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October 6, 2000
Injured left-arm spinner Daniel Vettori is being sent to an Adelaide specialist in cricketers' back injuries by New Zealand Cricket.
There is also a prospect that Dion Nash will also be sent to see Australian Institute of Sport expert Dr Peter Barnes.
Barnes' reputation has developed as a result of his work with Indian batting sensation Sachin Tendulkar and also Australia's Academy cricketers.
New Zealand Cricket's (NZC) operations manager John Reid said the particular concern for Vettori was his youth and his future in the game.
Reid said Vettori's stress crack had been especially hard to find and was only located after four scans. The first was in Hamilton at the end of last summer, the second was in Zimbabwe during the first Test on the recently completed tour while the third and fourth were in Christchurch.
The last one was taken at the insistence of NZC's medical advisor Dr Rob Campbell. It was the day after the third but was taken from a different angle and revealed the problem.
Reid said that in layman's terms, if a stress injury has occurred it shows up in the scan as a "hot" site which reflects rapid growth of the bone which is trying to heat itself. When the injury is older it is cooler which is the result of less growth.
NZC chief executive Christopher Doig said the inability to detect the original injury would not result in "a finger pointing exercise."
Discussion with Campbell showed that New Zealand's medical panel had done everything correctly and nothing in the way of treatment would have been done differently in Australia, he said.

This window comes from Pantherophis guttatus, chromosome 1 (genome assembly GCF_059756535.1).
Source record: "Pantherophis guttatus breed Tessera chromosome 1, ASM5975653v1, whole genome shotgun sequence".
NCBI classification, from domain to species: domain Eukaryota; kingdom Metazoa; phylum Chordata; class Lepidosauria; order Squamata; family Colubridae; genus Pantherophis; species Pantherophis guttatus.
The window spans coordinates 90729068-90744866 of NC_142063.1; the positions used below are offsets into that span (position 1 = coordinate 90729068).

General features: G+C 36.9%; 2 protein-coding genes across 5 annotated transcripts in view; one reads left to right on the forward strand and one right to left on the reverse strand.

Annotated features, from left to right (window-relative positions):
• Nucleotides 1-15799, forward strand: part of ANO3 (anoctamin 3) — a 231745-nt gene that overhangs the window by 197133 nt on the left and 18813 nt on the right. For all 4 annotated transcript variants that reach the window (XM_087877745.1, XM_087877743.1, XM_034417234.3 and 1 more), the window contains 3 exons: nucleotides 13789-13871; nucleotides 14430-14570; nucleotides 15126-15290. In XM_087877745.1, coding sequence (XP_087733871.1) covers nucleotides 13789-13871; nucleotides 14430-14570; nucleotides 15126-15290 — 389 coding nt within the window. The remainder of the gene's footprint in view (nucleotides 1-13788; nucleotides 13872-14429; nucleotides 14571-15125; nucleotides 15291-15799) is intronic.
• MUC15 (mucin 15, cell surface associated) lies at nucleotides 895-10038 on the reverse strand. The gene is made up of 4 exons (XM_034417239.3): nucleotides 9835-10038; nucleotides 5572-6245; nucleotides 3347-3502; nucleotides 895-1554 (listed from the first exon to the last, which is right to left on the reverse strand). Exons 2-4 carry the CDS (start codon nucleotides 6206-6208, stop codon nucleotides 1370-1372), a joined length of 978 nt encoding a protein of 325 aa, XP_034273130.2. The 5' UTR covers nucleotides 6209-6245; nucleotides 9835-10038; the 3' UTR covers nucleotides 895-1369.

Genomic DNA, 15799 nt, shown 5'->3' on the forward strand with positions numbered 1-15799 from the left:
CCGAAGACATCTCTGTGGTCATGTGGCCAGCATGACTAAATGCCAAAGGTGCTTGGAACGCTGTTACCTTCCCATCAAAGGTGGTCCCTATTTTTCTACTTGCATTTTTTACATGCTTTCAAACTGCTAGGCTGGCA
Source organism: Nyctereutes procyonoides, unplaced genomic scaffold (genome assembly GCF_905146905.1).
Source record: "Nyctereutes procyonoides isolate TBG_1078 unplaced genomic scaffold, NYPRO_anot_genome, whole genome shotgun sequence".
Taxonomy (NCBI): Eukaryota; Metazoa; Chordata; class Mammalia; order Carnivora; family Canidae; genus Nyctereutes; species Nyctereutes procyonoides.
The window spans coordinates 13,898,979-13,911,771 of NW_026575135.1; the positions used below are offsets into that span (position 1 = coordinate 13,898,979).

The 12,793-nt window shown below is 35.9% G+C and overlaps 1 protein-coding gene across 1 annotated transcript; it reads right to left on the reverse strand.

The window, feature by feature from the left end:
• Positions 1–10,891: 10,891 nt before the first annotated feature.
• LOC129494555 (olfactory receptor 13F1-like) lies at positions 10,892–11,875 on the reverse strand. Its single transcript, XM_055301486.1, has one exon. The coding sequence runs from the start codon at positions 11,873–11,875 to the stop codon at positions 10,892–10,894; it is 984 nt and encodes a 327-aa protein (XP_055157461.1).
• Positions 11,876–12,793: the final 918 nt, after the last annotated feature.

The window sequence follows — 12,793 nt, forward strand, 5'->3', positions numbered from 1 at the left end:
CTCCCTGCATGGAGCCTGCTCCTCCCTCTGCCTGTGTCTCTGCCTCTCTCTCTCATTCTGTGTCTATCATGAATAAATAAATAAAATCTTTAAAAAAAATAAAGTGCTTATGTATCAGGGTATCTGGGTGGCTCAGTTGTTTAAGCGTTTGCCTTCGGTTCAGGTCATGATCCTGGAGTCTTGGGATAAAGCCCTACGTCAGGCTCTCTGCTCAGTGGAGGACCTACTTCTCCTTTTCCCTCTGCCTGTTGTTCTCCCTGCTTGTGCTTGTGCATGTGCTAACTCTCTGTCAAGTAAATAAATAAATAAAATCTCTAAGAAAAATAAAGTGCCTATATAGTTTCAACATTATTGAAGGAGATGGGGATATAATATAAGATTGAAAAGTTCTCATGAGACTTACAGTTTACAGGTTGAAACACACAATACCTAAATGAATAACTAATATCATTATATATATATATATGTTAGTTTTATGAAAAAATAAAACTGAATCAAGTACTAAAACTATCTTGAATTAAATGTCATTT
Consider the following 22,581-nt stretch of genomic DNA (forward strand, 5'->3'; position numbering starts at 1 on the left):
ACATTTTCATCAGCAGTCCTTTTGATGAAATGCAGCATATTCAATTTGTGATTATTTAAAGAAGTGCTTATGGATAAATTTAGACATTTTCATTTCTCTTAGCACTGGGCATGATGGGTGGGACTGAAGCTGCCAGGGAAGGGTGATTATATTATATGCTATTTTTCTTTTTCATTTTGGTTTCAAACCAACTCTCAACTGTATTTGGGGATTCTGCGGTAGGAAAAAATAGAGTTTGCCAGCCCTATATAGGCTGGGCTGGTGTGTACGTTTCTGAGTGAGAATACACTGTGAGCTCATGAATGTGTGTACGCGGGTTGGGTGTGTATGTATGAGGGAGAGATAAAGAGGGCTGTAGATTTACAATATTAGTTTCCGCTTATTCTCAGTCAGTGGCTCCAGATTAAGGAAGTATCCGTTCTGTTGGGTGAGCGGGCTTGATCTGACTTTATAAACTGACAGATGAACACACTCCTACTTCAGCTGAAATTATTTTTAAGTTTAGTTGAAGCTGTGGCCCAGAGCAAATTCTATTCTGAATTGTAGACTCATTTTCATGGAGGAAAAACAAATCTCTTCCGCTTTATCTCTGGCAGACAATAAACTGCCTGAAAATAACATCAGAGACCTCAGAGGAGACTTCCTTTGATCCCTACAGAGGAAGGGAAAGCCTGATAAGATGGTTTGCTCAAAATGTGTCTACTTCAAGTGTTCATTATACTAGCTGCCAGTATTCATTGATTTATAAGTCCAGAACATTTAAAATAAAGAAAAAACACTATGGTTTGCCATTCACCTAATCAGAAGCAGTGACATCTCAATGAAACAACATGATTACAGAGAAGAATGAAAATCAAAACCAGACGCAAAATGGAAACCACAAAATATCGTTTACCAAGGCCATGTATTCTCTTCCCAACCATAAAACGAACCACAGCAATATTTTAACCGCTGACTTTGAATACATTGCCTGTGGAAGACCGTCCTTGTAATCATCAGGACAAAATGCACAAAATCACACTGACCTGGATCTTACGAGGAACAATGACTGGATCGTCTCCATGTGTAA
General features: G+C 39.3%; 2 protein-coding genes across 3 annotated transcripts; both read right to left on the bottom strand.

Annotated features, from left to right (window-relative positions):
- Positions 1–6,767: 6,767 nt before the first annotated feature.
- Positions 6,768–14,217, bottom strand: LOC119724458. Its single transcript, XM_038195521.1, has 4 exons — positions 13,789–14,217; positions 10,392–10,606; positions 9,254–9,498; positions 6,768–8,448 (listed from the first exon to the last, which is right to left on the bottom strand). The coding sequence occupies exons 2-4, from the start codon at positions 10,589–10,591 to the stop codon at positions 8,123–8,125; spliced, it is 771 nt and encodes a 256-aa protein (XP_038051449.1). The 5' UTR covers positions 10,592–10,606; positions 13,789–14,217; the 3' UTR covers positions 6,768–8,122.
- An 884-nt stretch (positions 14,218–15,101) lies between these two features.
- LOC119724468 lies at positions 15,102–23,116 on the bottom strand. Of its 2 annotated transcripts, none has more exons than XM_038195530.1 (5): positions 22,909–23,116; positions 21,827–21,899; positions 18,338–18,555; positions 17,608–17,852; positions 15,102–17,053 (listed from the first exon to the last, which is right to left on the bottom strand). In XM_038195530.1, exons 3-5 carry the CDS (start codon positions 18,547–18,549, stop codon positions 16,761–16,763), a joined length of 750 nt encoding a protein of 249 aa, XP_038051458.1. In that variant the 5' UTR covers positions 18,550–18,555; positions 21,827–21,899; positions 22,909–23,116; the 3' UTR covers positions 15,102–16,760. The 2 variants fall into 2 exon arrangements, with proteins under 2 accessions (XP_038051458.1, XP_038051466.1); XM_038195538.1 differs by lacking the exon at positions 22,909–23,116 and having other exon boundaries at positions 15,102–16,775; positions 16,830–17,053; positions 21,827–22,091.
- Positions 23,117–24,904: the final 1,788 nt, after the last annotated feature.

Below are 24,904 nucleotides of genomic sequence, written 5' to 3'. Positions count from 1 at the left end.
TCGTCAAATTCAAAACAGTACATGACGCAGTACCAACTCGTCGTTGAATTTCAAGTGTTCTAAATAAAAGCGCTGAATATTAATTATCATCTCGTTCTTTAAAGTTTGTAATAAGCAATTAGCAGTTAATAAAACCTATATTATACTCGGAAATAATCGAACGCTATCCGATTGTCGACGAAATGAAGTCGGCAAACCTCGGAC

Doig said the fact was that 10 percent of the population walk around with stress fractures in the back and that the injury didn't need to be career-threatening.
It was also possible that a completely open stress fracture could be pain free.
NZC will also send its physiology expert Warren Frost with Vettori to Adelaide to discuss Vettori's rehabilitation programme.
"Daniel is a special player and we need to treat him carefully," Doig said.
It was still to be decided whether Nash, who returned home from Zimbabwe this week, will go to Adelaide.
Doig said the final decision on whether Nash should be selected for Zimbabwe was his.
"We knew he was 80 percent fit when the team was named. The final decision on him was mine. I had to approve the team selected and I did so knowing Dion was only 80 percent.
"He was a risk we had to take.
"But his work rate was to be monitored and he was to bowl no more than 15 overs a day," he said.
NZC administrators and the medical panel completed a review of the injury problems affecting the Black Caps team yesterday.
The medical panel had been asked to prepare a full report by the end of October on all the international research available on bowlers' back injuries.
"It is accepted that more extensive and comprehensive bone scans are required in future with all bowlers to provide a greater certitude of diagnosis.
"We have asked the medical panel to ensure that all NZC bowlers have access to the best quality specialist advice both in New Zealand and overseas and that these bowlers returning through injury are monitored by the medical team," Doig said.
"The medical team will be collating all the available international research material relating to at risk factors for bowlers.
"This will add to the information we already have in New Zealand and will include information on conditioning, bowler technique, managing bowling loads and bowling intensity, the recovery schedule post-game and the number of games the players take part in.
"Their report will be completed within the next three weeks and this will ensure that NAC is providing world best practice in these areas for our athletes," Doig said.
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